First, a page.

Unsurprisingly, Full House Poker is at its best when you go up against other players online. Both ranked and unranked games are available, and if you have trouble finding a game to join (or just enjoy being a host), you can create your own and invite other players into your customized casino. Online games feel quite different from those against the AI, though perhaps not in the way that you'd expect. Ironically, because bankrolls are persistent across all modes, real players are far more likely to be cautious with their chips than their reckless AI counterparts. There are no real consequences for either if they lose big, but where AI characters seemingly have infinite reserves to draw upon, you're given only 2,500 chips to get your career back on track if you lose everything. Furthermore, to win big, you need to have enough chips to sit at the high-stakes tables, so if you start running low on chips, you might find yourself having to sit at tables that were previously beneath you or even unable to participate in pro takedowns because you can't afford the buy-ins.

You're rewarded with new customization options every time you level up.
You're rewarded with new customization options every time you level up.

Regardless of how your bankroll is looking, you're always allowed to participate in regularly scheduled Texas Heat events. These nicely presented tournaments last for only 25 minutes each and emphasize experience points over chips so that you have a chance of being named the winner even if you don't have the biggest stack. There are three different tiers of table, and depending on how well you're doing, you can be demoted or promoted mid-tournament. If you lose all of your chips, you move down a table, freeing a spot for the chip leader at that table to move up. Messages regularly flash up at the bottom of the screen to let you know how you're faring against other players and how well your friends are doing. You can also see players at adjacent tables and even hear cheers go up from them after a big pot is won. It's all pretty exciting, and when the tournament finishes, you're not only rewarded with chips and experience points, but also with special customization options (a polka dot deck of cards or a gold suit for your avatar, for example), as well as a percentage of the chips that you were holding at the end.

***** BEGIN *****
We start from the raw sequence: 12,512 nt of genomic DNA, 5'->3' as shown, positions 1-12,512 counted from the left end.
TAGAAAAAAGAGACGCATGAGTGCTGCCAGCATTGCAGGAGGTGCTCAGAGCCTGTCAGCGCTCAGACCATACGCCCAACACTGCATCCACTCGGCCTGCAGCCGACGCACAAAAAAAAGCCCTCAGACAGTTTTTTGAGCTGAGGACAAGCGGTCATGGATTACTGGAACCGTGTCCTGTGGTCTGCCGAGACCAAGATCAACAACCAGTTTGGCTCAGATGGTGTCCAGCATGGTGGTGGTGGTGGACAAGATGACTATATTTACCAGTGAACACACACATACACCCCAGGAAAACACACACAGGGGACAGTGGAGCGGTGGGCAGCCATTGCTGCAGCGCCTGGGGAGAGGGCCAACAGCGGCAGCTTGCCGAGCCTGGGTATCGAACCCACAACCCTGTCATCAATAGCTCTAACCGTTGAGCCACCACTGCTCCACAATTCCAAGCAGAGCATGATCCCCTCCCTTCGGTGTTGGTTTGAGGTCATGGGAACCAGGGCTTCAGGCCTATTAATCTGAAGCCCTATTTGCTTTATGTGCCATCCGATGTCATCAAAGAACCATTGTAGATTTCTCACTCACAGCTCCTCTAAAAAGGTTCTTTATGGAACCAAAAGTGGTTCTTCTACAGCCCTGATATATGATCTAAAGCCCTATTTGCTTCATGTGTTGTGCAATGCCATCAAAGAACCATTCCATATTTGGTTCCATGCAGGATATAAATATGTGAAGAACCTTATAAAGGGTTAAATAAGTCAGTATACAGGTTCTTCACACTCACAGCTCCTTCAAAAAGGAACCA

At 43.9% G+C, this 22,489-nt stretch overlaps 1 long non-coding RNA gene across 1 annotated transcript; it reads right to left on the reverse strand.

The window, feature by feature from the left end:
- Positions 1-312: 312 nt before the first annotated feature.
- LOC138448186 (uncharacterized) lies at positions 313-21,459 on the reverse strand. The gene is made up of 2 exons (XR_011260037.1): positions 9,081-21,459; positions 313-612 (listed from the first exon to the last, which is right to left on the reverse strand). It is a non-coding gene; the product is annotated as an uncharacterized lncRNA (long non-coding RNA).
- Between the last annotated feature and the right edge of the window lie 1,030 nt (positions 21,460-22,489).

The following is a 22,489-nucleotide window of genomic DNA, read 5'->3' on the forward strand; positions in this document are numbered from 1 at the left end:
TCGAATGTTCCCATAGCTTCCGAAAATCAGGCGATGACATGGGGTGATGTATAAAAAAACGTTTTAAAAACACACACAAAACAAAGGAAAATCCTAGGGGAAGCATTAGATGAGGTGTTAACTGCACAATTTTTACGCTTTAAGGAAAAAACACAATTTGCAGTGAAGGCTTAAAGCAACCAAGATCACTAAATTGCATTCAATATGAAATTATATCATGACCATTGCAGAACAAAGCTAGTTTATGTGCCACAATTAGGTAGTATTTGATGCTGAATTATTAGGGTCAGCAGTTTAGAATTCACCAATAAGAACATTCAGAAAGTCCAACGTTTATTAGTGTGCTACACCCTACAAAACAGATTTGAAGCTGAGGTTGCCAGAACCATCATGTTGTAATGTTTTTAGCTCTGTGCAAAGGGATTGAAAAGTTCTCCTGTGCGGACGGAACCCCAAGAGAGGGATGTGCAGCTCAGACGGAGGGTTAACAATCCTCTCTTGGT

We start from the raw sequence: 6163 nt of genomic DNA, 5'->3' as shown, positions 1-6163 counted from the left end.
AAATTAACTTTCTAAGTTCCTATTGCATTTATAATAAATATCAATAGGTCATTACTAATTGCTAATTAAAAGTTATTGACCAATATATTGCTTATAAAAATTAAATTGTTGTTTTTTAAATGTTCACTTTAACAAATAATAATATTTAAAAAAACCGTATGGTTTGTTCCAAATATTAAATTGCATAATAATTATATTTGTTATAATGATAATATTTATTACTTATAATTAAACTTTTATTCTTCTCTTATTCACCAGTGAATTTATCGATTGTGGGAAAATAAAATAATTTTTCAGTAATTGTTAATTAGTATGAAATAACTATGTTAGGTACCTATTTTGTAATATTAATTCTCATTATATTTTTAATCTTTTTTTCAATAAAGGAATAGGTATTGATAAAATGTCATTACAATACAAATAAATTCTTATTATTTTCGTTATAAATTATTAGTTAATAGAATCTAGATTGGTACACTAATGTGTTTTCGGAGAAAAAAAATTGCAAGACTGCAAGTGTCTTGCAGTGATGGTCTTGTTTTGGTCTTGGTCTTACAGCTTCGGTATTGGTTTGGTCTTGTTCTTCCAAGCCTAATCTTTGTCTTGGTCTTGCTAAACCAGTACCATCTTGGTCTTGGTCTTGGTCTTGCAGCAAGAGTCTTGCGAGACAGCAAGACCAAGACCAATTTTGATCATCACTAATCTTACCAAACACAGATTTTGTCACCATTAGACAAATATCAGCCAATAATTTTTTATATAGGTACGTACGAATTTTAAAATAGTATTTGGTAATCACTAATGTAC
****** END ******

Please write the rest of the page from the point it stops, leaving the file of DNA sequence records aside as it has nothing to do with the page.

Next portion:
You could be forgiven for thinking that you simply don't need Full House Poker. After all, it costs 800 Microsoft points and there are plenty of online poker games out there that can be played for free. Few are as welcoming for newcomers or as good looking as Full House Poker, though, and none let your avatar perform tricks with chips while wearing a Halo: Reach helmet and your favorite game-logo T-shirt. If your poker face isn't good enough for you to be a high roller in Vegas, know that there's a lot of fun to be had living out that dream vicariously through your avatar.

The Good

  • Experience system rewards you even when you're not winning
  • Regularly scheduled Texas Heat tournaments are a lot of fun
  • Good tutorials for both poker and game mechanics
  • Persistent bankroll encourages you to play realistically
  • Loads of customization options to unlock

The Bad

  • AI players are too quick to go all-in